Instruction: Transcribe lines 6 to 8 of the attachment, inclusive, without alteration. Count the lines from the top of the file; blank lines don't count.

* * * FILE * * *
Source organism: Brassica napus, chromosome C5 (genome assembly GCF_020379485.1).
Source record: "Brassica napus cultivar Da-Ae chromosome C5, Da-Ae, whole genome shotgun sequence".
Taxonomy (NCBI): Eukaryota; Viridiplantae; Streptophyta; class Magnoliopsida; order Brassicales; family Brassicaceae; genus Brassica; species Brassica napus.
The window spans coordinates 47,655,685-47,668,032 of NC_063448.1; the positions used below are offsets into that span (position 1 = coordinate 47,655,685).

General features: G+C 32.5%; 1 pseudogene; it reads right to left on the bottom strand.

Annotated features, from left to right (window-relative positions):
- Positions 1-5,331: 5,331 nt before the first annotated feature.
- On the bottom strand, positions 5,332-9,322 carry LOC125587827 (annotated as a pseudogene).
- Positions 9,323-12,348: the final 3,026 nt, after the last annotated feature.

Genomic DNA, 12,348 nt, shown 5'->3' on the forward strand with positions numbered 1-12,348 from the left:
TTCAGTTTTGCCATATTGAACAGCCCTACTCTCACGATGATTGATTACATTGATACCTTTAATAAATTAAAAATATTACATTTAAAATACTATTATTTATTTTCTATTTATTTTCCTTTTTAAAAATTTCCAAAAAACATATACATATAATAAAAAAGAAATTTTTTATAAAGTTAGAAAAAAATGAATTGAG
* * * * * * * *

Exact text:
Annotated features, from left to right (window-relative positions):
- Positions 1-5,331: 5,331 nt before the first annotated feature.
- On the bottom strand, positions 5,332-9,322 carry LOC125587827 (annotated as a pseudogene).